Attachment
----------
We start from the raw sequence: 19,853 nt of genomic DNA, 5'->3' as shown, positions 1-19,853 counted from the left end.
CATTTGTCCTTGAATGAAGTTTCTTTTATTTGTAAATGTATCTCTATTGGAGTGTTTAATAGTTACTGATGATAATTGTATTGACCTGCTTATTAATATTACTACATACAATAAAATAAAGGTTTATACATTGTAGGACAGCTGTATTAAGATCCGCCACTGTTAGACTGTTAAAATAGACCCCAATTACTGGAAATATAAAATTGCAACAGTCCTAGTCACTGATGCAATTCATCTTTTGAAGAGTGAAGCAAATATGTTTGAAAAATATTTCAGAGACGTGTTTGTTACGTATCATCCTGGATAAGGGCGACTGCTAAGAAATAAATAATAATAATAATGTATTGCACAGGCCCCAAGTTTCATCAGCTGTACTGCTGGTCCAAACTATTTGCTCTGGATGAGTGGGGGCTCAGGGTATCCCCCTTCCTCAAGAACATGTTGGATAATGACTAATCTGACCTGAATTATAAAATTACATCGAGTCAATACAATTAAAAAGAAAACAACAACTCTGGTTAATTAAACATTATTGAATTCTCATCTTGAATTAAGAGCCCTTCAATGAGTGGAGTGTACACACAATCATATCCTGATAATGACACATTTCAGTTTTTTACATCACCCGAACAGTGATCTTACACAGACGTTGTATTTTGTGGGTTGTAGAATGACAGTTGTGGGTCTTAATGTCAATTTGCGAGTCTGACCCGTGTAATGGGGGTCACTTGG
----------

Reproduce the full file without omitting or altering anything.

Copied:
We start from the raw sequence: 19,853 nt of genomic DNA, 5'->3' as shown, positions 1-19,853 counted from the left end.
CATTTGTCCTTGAATGAAGTTTCTTTTATTTGTAAATGTATCTCTATTGGAGTGTTTAATAGTTACTGATGATAATTGTATTGACCTGCTTATTAATATTACTACATACAATAAAATAAAGGTTTATACATTGTAGGACAGCTGTATTAAGATCCGCCACTGTTAGACTGTTAAAATAGACCCCAATTACTGGAAATATAAAATTGCAACAGTCCTAGTCACTGATGCAATTCATCTTTTGAAGAGTGAAGCAAATATGTTTGAAAAATATTTCAGAGACGTGTTTGTTACGTATCATCCTGGATAAGGGCGACTGCTAAGAAATAAATAATAATAATAATGTATTGCACAGGCCCCAAGTTTCATCAGCTGTACTGCTGGTCCAAACTATTTGCTCTGGATGAGTGGGGGCTCAGGGTATCCCCCTTCCTCAAGAACATGTTGGATAATGACTAATCTGACCTGAATTATAAAATTACATCGAGTCAATACAATTAAAAAGAAAACAACAACTCTGGTTAATTAAACATTATTGAATTCTCATCTTGAATTAAGAGCCCTTCAATGAGTGGAGTGTACACACAATCATATCCTGATAATGACACATTTCAGTTTTTTACATCACCCGAACAGTGATCTTACACAGACGTTGTATTTTGTGGGTTGTAGAATGACAGTTGTGGGTCTTAATGTCAATTTGCGAGTCTGACCCGTGTAATGGGGGTCACTTGG